Google's Project Zero team is quite well-known for discovering vulnerabilities in the software developed by the company itself as well as those built by other firms. Its methodology involves identifying security flaws in software and privately reporting them to vendors, giving them 90 days to fix them before public disclosure. Depending upon the complexity of the fix required, it sometimes also offers additional days in the form of a grace period.
Over the past couple of years, the team has revealed major vulnerabilities in Windows 10 S, macOS kernel, and iOS, among others. Now, it has disclosed a "medium" severity flaw in various versions of Windows following what it claims to be an incomplete fix offered by Microsoft in yesterday's Patch Tuesday update.
The flaw which was first reported to Microsoft on May 5, 2020 allows apps to bypass network authentication via a user's credentials even when they don't have that capability.
While Google's summary of the vulnerability is full of technical jargon (and you're free to read it in-depth here), the main issue is that the legacy Windows AppContainer grants access to Enterprise Authentication via single sign-on, which is a restricted capability providing access to sensitive functions. As such, this isn't automatically approved for Windows Store apps and is primarily used in side-loaded enterprise applications.
Although this isn't a flaw by itself, the problem occurs when UWP networking incorrectly makes an exception when an application is authenticating to a network proxy. Google Project Zero's security researcher James Forshaw states that:
What this means is that an AppContainer can perform Network Authentication as long as it specifies a valid target name to InitializeSecurityContext, it doesn’t matter if the network address is a registered proxy or not. This is probably not by design, but then this behavior only warrants a few throw away comments with no in depth detail on how it’s supposed to behave, maybe it is by design.
The result, as you can specify any Target Name you like you could authenticate to a network facing resource as long as the Application has network access capabilities which aren’t really restricted. Also as you can specify any target name, and you’re doing the actual authentication then server protections such as SPN checking and SMB Signing are moot.
Forshaw explains that theoretically, a local attacker can utilize this by using Classic Edge to access localhost services due to the backdoor in Firewall APIs, and then finding a system service to escape.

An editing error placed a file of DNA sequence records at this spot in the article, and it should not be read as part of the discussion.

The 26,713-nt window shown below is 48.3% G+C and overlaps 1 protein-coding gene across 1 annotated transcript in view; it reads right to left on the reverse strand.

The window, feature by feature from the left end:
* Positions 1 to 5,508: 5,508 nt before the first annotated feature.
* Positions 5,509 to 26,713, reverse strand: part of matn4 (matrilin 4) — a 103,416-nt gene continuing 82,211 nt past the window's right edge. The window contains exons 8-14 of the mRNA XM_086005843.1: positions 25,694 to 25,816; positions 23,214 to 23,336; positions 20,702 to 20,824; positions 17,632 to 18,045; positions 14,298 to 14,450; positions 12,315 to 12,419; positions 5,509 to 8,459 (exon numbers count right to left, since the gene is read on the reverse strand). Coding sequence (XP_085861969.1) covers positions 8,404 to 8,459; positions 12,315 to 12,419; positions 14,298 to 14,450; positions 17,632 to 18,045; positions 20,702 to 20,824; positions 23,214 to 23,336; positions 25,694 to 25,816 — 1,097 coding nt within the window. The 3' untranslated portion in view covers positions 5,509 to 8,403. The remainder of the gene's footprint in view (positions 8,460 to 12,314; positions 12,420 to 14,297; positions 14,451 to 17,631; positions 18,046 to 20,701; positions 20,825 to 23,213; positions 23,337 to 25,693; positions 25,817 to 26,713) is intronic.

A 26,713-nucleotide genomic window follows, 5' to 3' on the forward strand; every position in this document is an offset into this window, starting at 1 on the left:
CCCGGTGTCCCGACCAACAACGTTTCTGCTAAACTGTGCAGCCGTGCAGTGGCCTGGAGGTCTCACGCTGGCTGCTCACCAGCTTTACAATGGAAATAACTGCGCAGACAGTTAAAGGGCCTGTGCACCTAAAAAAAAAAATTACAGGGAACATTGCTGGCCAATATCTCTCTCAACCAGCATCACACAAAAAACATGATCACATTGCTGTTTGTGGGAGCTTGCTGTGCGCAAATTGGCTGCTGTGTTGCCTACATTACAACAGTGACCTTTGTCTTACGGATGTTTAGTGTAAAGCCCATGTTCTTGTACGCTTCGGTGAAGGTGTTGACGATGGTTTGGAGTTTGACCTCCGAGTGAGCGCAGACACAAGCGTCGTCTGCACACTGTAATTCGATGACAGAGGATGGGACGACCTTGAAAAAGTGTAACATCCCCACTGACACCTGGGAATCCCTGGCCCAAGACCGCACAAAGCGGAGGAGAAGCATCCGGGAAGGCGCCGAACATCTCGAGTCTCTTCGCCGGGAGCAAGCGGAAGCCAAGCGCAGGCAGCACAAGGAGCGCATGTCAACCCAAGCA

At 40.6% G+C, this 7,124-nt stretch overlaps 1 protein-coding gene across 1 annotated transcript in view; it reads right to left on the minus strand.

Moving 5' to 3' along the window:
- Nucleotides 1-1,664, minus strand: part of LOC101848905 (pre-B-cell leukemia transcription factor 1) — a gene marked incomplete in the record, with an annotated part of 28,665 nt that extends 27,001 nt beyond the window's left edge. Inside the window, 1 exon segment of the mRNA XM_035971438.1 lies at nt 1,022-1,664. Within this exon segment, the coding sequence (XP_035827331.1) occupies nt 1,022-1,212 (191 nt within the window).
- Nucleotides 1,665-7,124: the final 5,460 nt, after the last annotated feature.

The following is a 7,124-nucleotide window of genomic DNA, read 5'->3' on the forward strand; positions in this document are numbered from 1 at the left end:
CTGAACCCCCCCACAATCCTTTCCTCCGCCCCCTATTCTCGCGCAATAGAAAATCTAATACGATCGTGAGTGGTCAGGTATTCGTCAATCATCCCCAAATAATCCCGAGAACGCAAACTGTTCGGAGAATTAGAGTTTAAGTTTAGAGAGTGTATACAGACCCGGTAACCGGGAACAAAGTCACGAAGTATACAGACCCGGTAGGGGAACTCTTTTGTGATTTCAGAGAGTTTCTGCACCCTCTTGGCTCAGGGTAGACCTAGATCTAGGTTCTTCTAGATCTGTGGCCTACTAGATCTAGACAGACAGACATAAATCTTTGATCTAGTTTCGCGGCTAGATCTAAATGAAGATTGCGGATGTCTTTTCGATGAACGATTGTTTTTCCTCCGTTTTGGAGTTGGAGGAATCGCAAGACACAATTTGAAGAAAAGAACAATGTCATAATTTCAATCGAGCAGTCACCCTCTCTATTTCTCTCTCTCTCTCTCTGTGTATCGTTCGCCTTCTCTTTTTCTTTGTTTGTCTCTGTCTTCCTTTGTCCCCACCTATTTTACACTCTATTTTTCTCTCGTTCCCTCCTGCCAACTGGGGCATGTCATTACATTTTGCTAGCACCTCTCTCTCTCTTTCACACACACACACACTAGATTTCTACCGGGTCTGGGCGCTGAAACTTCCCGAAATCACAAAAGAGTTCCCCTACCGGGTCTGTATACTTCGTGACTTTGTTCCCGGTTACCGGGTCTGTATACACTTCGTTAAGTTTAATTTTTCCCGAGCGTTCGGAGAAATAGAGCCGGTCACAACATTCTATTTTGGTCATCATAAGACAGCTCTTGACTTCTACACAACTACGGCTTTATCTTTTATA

Interestingly, this is only one portion of the flaw. Forshaw claims that even if Microsoft's code which handles the network address not being a proxy was correct, it could still be bypassed because it calls "DsCrackSpn2" to resolve network target names of the form Service Class/Instance:port/Service Name into individual components, but apparently even this isn't being done correctly.
A proof-of-concept (PoC) code has also been attached to show how an application could bypass Enterprise Authentication to achieve elevated privileges. The PoC attempts to list the shares of the Windows Server Message Block (SMB) and even though the OS shouldn't allow this access, the local shares are still listed.
Google Project Zero gave Microsoft the standard 90-days deadline to fix this vulnerability and also offered a grace period on July 31 so that the company could roll out the fix in August's Patch Tuesday. While Microsoft did indeed release the fix in its CVE-2020-1509 yesterday and credit James Forshaw for discovering it, the Project Zero team claims that it is an incomplete fix since it does not rectify the DsCrackSpn2 target name resolving technique. As such, Google has now publicly revealed the flaw in accordance with its policies.
While it appears that the security flaw is complex enough to not be exploited by your average script kiddie, elevation of privilege - even if local - can be dangerous. According to Microsoft's security advisory, this problem impacts numerous versions of Windows, including Windows Server 2012, 2016, 2019, Windows RT 8.1, 8.1, and Windows 10 all the way up to version 2004.